More than 20,000 people have died in Turkey and Syria from multiple earthquakes in the region. Search and rescue crews continue the search for survivors, but concerns grow as temperatures drop that another “secondary disaster” could be on its way with lack of water, communications and power from the collapsed buildings.

The area saw uncharacteristically freezing temperatures this week, making search efforts more complicated. Traffic congestion and lack of access to water are also causing concerns that the earthquakes might not be the only cause for worry, The Associated Press reported.

At least 68,000 were injured from the quakes across the two countries, and Turkey received offers for aid from almost 100 countries, CNN reported.

The highly populated area was hit by a 7.8 magnitude quake Tuesday morning, followed by another 7.5 magnitude quake. Aftershocks continue to plague the region and will likely continue to affect it. Collapsed buildings in the area hit more than 6,400.

What areas were most impacted in Turkey, Syria earthquake?

Areas impacted most in Turkey were housing millions of Syrian refugees fleeing the civil war. A large part of the impacted area in Syria was in part of the conflict zone during the war, making delivering aid to the area precarious.

“On both sides of this bitter conflict, there has been opposition to cross line(s to provide) frontline aid. I hope all of those political ideas that we have to make it difficult for the other side will be gone now. They all have one common enemy which is this earthquake and the children on both sides should have the relief they need,” Jan Egeland, security general of the Norwegian Refugee Council, told CNN.

Turkish President Erdogan promises to rebuild within a year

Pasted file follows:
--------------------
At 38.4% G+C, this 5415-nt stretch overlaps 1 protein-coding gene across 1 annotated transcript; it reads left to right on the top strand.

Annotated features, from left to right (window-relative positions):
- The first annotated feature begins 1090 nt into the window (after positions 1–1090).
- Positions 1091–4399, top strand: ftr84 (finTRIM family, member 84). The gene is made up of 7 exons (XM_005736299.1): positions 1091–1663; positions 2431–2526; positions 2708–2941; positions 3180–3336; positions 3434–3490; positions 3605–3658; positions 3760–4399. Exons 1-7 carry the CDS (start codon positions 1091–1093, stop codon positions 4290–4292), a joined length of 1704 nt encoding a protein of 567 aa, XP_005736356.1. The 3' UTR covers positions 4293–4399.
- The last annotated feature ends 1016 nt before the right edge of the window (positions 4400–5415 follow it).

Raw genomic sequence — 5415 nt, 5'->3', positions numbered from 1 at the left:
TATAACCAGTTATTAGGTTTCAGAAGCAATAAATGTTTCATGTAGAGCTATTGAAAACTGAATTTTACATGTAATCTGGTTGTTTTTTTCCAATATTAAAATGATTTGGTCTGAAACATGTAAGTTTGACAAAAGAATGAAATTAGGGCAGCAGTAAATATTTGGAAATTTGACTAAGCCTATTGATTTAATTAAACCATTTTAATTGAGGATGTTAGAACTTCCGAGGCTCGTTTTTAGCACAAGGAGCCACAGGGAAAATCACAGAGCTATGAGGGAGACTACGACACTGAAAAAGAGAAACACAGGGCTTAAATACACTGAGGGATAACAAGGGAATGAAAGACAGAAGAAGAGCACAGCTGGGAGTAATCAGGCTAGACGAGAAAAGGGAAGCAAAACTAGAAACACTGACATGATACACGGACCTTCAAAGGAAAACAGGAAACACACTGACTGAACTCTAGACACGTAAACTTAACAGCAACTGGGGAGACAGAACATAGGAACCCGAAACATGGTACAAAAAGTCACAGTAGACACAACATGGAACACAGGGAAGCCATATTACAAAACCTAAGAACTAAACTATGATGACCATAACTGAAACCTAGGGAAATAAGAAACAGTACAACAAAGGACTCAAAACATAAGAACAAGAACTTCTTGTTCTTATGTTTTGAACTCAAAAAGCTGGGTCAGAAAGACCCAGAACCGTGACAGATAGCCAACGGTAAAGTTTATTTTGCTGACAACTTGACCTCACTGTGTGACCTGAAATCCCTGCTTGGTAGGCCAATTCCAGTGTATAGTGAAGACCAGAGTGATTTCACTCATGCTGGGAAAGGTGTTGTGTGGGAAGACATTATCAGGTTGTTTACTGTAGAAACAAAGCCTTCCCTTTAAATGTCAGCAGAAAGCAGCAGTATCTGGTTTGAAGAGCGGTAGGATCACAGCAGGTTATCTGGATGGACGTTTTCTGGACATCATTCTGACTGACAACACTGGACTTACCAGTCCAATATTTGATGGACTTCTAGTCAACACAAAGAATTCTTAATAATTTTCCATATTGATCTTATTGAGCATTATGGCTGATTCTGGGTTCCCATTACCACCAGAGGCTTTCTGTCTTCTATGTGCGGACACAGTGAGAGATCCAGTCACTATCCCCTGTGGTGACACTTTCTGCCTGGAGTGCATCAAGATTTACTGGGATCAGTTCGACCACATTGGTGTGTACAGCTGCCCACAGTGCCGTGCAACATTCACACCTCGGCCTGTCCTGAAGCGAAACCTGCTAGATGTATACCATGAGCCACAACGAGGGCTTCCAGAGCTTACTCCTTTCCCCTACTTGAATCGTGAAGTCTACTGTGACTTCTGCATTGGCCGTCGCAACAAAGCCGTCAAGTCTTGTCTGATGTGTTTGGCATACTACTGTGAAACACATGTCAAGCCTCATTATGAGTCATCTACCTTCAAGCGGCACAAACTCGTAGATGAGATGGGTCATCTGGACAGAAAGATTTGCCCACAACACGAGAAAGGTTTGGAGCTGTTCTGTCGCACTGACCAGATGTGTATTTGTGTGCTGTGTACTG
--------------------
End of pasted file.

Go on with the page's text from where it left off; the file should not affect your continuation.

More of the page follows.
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Turkish President Recep Tayyip Erdogan visited Gaziantep, near the epicenter of the quake, on Thursday and promised “to rebuild shattered towns and cities within a year,” The Washington Post reported.

Palestinian rescue workers joined the search on Thursday and sent 73 doctors, medics and first responders to help out with the crisis.

“This is a purely humanitarian matter — not political or religious. We have to do our part,” Imad Zuheiri, the leader of the Palestinian Authority’s agency, told The Wall Street Journal.

Turkey earthquake on track to become one of the deadliest

While search and rescue teams are still searching for survivors, experts predict the death toll will likely rise even higher than the over 21,000 we know now. According to The New York Times, here are the most deadly earthquakes since 2000.

  • South Asia, 2004: 298,000 deaths — majority in Indonesia, Sri Lanka and India.
  • Haiti, 2010: 226,000 deaths — Aftershocks continued to wreak havoc in the area days following the initial quake.
  • China, 2008: 88,000 deaths — the quake also triggered landslides and destroyed much of the area’s infrastructure.
  • Pakistan, 2005: 86,000 deaths — mainly happened in Pakistan but also killed people in Afghanistan and India.
  • Iran, 2003: 33,000 deaths — this disaster also took place during the winter and freezing temperatures complicated search and rescue efforts.
  • India, 2001: 20,000 deaths.
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